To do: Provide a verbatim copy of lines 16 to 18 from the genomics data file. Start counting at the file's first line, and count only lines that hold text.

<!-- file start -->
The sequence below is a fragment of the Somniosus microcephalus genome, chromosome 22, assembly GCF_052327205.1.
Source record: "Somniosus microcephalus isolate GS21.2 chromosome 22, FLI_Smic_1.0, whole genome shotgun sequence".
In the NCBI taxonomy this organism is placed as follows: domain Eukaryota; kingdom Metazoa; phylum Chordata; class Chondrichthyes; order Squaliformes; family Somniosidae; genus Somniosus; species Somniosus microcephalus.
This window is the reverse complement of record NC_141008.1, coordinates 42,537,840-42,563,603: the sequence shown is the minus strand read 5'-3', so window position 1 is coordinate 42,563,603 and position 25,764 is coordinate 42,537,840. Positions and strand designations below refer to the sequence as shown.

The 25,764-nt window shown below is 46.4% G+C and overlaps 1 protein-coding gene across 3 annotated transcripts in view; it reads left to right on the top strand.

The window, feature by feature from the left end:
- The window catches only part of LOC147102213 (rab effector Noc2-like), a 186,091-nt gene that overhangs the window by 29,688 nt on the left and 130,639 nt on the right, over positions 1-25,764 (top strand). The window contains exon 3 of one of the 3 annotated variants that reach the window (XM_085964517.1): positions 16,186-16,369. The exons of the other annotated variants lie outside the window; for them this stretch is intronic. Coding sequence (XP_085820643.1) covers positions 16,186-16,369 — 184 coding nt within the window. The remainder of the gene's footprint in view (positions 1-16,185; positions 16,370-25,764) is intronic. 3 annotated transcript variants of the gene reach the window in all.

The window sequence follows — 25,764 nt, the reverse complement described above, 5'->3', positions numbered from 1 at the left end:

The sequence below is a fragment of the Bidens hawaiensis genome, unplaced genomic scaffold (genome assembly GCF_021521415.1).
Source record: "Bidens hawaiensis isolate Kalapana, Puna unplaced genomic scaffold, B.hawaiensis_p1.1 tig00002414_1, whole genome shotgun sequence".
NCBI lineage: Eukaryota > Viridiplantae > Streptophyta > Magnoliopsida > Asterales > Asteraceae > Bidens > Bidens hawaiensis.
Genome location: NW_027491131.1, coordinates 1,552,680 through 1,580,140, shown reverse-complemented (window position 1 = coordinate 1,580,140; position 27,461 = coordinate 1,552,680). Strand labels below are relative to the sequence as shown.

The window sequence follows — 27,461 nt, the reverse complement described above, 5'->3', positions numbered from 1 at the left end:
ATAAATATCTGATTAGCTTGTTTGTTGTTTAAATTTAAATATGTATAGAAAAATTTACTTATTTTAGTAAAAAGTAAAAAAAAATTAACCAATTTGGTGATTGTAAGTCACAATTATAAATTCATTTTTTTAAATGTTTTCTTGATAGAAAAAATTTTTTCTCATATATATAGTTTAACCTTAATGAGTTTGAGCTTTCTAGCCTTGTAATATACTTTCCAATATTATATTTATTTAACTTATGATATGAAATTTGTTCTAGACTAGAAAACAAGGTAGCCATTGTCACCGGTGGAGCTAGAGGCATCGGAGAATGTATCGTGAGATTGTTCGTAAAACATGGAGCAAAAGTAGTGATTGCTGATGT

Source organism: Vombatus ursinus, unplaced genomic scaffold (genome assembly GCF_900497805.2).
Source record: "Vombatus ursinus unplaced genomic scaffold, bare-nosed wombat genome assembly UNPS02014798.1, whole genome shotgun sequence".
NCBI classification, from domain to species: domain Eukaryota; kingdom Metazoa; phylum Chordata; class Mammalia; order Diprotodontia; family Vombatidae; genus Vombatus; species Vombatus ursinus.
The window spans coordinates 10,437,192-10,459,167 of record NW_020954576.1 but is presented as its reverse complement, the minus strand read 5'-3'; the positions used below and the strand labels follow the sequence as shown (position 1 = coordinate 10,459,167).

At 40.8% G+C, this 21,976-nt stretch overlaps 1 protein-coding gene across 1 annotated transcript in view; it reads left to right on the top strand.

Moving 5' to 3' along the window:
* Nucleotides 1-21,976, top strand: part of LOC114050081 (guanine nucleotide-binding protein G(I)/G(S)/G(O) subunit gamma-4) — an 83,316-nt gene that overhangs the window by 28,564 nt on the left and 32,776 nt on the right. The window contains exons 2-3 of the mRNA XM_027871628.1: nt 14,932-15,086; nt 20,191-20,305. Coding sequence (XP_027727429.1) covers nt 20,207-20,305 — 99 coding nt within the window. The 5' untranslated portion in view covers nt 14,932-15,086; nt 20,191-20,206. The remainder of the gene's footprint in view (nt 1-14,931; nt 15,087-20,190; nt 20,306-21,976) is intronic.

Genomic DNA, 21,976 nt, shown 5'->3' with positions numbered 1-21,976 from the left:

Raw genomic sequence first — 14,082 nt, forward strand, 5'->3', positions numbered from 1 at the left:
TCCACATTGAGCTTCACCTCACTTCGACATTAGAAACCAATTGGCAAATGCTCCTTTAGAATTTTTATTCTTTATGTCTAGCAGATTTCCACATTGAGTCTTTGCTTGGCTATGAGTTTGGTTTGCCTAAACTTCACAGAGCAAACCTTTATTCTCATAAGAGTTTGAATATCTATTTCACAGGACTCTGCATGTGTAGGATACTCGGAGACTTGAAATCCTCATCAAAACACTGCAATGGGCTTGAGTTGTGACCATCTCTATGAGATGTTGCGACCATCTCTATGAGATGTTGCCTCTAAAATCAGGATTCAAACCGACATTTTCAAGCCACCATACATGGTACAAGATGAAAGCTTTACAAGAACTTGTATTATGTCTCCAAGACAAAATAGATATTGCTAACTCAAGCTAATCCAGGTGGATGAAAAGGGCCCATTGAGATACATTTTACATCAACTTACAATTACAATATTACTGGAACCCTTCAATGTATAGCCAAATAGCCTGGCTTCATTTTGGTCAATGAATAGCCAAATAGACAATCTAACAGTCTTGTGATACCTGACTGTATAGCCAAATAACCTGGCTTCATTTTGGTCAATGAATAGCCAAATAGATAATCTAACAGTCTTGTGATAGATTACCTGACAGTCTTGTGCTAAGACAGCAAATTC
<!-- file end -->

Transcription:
Source record: "Vombatus ursinus unplaced genomic scaffold, bare-nosed wombat genome assembly UNPS02014798.1, whole genome shotgun sequence".
NCBI classification, from domain to species: domain Eukaryota; kingdom Metazoa; phylum Chordata; class Mammalia; order Diprotodontia; family Vombatidae; genus Vombatus; species Vombatus ursinus.
The window spans coordinates 10,437,192-10,459,167 of record NW_020954576.1 but is presented as its reverse complement, the minus strand read 5'-3'; the positions used below and the strand labels follow the sequence as shown (position 1 = coordinate 10,459,167).